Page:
Friday, June 10, 2016

New Haven DEY-2 Switchers

Mass Produced Diesels for the New Haven

Ten diesel-electric switchers built by General Electric at their Eire Pennsylvania plant in 1936 were the first diesel locomotives purchased by the New Haven in quantity. These 10 switchers classified by the railroad as DEY-2 (Diesel,Electric,Yard-2) and DEY-2a were preceded on the New Haven roster only by a single diesel switcher (DEY-1) built by Alco in 1931, road number 0900.

These 10 DEY-2 class switchers with road numbers 0901-0910 were purpose built for yard work only, intended to do the work of and equal the clearance profile of the roads 0-6-0 T-2b steam switchers. Although these locomotives may appear to be small road switchers their double reduction gearing limited them to a top speed of 20 MPH making them unfit for over the road work.

All 10 switchers were constructed identically with the exception of the prime movers. Powering the five DEY-2 classification were Cooper-Bessemer 660HP diesels, road numbers 0901-0905. Powering the five DEY-2a classification were Ingersoll-Rand 600HP diesels, road numbers 0906-0910. Uniquely these in-line 8 cylinder prime movers from different manufactures where completely interchangeable if necessary by the use of a flexible coupling between the engine and generator.

The five DEY-2 switchers were on the New Haven roster until 1952 when they were sold to the Bangor And Aroostook RR serving there until the 1960's. The New Haven kept the five DEY-2a switchers until 1953 when they were sold to a dealer for resale.

Below is a Cooper-Bessemer add from Railway Age Magazine Oct 1936 with photos of DEY-2 #0901 and 660HP prime mover.

Click to enlarge photos & drawings

DEY-2a #0907 at the GE plant.


Reference Material for Modeling

Once again the New Haven Railroad Historical & Technical Association (www.nhrhta.org) has offered considerable information and photos over the years of the DEY-2 class locomotives.

The Diesel Locomotive, Rail Car and Gas Electric Diagram Book published by the association in 1971 with a second edition in 78 contains the official New Haven RR diagram with specifications of locomotives 0901-0910 as drafted in 1936, see below.

Copyright NHRHTA Inc. Reproduced by Permission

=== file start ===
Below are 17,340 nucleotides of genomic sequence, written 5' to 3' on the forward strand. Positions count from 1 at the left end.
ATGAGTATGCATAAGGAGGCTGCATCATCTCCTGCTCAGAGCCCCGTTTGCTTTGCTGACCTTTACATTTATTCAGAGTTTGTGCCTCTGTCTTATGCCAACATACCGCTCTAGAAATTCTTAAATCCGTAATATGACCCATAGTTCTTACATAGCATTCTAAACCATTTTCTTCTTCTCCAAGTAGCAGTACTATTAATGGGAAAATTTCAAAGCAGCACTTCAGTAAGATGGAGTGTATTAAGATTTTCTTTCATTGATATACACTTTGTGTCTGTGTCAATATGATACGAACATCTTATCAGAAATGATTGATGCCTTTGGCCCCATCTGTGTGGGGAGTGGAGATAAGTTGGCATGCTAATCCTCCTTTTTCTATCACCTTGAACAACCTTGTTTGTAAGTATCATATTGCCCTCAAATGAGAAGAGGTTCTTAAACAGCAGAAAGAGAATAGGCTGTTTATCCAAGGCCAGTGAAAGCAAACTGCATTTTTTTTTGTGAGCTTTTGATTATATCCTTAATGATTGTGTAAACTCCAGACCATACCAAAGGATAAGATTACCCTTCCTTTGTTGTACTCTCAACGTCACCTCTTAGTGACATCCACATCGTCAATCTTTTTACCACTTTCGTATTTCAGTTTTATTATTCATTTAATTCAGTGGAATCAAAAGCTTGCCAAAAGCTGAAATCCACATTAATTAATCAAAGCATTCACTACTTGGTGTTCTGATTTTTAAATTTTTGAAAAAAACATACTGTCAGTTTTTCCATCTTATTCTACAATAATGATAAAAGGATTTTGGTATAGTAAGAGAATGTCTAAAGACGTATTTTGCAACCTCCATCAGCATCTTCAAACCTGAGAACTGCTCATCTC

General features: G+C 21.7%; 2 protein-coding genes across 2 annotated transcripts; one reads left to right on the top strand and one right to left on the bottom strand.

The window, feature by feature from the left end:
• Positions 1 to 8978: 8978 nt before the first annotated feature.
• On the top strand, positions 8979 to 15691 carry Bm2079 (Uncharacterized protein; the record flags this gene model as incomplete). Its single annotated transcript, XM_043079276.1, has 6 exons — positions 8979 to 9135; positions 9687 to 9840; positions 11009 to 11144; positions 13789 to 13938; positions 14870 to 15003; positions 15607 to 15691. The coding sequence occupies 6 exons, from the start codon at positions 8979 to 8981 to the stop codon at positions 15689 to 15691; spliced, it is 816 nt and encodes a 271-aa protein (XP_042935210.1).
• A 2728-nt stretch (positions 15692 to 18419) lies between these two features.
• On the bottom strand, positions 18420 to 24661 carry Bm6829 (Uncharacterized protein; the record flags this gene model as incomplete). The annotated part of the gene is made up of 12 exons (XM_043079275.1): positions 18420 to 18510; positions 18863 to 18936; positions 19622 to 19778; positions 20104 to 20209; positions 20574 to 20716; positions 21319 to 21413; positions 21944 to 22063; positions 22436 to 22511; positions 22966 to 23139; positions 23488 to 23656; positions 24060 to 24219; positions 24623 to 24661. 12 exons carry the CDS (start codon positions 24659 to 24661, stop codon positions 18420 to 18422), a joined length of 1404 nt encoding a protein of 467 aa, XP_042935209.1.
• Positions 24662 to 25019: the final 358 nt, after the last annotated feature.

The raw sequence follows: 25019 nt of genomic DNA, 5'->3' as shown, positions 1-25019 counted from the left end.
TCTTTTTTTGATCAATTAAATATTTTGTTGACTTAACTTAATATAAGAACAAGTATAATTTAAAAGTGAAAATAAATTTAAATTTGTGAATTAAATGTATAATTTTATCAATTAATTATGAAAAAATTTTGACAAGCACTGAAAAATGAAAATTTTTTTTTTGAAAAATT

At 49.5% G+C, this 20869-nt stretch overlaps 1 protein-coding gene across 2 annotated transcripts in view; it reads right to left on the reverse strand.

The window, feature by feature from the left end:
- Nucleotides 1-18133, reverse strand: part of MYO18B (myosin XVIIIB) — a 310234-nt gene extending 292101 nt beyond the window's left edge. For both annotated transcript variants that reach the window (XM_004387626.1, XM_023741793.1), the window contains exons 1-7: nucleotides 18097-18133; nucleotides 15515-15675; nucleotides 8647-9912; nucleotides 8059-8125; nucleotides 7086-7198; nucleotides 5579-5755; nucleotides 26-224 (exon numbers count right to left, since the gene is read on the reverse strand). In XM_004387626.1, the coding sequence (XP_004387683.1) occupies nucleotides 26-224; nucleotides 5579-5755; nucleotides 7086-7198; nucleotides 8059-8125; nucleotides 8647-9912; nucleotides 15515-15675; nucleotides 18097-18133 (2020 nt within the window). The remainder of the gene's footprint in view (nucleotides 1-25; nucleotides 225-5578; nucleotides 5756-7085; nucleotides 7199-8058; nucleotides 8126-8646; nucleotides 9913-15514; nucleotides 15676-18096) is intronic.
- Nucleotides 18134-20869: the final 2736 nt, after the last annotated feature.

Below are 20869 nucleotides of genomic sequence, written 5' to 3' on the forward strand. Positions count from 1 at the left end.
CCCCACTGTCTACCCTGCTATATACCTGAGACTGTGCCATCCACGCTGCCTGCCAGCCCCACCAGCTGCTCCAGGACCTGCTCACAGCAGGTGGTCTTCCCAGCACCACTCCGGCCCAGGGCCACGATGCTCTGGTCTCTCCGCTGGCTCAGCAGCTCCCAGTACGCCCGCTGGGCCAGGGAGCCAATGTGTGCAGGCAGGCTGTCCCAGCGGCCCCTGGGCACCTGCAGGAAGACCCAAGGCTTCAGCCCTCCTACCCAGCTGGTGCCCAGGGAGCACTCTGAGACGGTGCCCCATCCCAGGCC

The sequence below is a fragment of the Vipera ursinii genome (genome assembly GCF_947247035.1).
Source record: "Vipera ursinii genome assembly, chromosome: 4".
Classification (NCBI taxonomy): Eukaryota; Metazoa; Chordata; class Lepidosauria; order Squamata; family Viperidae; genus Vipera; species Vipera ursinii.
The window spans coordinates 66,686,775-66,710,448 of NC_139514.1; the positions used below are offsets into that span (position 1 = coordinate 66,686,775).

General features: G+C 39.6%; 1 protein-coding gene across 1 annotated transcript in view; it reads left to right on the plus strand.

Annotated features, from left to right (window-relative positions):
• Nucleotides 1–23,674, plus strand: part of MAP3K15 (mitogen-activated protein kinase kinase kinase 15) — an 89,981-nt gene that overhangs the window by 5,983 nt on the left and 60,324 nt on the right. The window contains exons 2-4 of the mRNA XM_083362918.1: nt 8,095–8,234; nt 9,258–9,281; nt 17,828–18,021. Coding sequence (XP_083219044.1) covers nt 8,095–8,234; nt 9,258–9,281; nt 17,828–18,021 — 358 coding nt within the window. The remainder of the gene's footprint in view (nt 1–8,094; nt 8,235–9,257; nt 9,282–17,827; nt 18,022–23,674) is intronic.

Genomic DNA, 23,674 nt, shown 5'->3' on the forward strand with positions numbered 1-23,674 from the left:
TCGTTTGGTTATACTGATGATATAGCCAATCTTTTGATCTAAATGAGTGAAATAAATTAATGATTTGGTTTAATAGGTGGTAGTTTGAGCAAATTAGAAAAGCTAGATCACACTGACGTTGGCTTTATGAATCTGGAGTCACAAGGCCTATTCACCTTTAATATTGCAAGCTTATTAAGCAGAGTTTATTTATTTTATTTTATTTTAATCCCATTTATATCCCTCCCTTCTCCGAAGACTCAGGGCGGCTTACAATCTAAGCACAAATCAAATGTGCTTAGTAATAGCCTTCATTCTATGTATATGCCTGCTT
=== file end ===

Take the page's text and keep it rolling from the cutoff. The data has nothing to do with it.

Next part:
The association's magazine, Shoreliner, first had an article about these switchers in Volume 3 in 1972. The author Ronald A. Fraser traced the original General Electric drawing number PP-2745969, this tracing is shown below. This reference drawing was used to build a model of a DEY-2 because it is the original GE drawing and it also includes end views, the drawing was resized to HO scale to further aid the modeling project.

Copyright NHRHTA Inc. Reproduced by Permission

A second article in the Shoreliner, The New Haven's DEY-2 Ingersoll-Rand Switchers, authored by C. A. Brown published in 1985 provides more information and many additional photos.

Unfortunately all three of these publications are out of print and no longer available from the NHRHTA.

Additional DEY-2 reference and photos are included in the J. W. Swanberg book, New Haven Power 1838-1968. Long considered the "Bible" of New Haven equipment this 600 page book is still available from book dealers.

Color photos of the two paint schemes used on the DEY-2. Below the original solid green with gold lettering and black frame.

Courtesy Bob's Photo

The later scheme with orange/green hoods, solid green cab and black frame.

Arthur E. Mitchell photo, Copyright NHRHTA Inc. Reproduced by Permission

An ex-New Haven DEY-2 on the Bangor And Aroostook in the 1960's
 
Russ Munroe Jr. photo

Modeling a DEY-2

The modeling era of my Berkshire layout is 1957, so why model a locomotive that was off the roster in 1952 and never on Berkshire rails? As stated in the journal introduction, I enjoy the challenge of building a subject that has not been modeled before and had never seen a model of a DEY-2 in any scale. More importantly, these locomotives are so unique I had to have one!

The modeled DEY-2 in the second paint scheme below will be switching Danbury yard in 1957 when the prototype era police are not present.



Next post will start a series on modeling this switcher in HO scale.

3 comments:

  1. That is fantastic, Joe! I'm looking forward to the upcoming series on modeling this switcher.
    Cheers!
    - Trevor (Port Rowan in 1:64)

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  2. Loved seeing this in person a while back - and really looking forward to the details on your process for modeling it!

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